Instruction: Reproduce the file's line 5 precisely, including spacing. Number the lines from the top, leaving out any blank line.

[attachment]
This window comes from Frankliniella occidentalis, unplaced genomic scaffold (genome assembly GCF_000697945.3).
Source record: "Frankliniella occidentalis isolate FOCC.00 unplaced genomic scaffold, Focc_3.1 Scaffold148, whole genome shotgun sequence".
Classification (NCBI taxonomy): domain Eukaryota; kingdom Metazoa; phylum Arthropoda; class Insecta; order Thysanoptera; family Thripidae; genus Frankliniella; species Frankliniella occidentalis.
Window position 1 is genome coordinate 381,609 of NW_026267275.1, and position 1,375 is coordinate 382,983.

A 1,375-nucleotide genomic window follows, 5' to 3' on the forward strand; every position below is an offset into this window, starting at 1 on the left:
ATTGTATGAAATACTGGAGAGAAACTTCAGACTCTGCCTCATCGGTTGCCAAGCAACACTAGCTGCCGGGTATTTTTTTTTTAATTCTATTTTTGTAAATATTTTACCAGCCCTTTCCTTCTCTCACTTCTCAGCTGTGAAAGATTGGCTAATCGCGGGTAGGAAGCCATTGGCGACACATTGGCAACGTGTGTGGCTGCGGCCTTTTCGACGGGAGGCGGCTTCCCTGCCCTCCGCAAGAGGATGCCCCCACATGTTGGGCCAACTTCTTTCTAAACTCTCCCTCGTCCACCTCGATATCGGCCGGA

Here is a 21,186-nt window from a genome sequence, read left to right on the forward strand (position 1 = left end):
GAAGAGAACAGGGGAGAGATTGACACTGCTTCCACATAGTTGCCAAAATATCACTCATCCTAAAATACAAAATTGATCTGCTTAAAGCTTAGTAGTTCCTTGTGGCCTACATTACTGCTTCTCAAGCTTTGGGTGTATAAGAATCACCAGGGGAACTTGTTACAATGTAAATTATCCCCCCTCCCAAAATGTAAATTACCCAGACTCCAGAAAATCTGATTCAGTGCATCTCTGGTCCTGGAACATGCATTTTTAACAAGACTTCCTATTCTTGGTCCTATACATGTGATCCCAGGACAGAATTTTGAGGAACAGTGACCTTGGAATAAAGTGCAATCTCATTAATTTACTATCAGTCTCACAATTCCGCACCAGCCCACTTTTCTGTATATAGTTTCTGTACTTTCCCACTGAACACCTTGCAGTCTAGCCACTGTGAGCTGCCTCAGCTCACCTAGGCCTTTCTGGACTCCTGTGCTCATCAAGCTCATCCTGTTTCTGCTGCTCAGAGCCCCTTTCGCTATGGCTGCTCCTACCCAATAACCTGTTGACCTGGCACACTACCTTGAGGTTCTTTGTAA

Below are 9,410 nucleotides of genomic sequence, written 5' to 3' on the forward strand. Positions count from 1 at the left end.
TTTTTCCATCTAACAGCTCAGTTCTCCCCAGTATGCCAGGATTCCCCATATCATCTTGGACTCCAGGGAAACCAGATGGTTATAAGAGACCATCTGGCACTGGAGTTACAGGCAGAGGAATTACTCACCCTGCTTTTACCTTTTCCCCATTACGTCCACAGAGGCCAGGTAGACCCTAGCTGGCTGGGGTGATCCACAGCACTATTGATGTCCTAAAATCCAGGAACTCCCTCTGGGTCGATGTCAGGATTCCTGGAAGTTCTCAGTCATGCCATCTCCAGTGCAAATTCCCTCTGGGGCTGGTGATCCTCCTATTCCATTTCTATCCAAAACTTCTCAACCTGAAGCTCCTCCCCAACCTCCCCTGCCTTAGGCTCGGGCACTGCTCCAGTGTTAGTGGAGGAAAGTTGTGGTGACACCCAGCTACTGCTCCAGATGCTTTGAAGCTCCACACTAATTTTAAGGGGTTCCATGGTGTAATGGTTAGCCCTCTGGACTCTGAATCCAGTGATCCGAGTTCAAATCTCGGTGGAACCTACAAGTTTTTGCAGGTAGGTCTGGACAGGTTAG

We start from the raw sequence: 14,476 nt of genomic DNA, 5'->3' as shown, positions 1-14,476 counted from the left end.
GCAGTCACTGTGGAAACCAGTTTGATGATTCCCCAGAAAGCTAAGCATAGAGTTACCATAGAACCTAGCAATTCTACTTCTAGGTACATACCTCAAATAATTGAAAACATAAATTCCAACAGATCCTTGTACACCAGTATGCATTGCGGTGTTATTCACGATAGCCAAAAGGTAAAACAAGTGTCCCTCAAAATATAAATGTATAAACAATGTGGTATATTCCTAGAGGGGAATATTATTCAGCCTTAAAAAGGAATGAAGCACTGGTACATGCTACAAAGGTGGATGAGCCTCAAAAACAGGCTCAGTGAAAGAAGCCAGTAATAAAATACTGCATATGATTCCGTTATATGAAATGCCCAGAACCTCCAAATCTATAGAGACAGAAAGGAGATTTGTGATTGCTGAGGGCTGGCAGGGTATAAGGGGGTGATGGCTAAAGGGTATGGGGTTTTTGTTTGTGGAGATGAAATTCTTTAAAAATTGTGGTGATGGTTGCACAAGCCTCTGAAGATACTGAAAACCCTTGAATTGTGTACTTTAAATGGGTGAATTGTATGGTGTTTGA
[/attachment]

A 1,375-nucleotide genomic window follows, 5' to 3' on the forward strand; every position below is an offset into this window, starting at 1 on the left: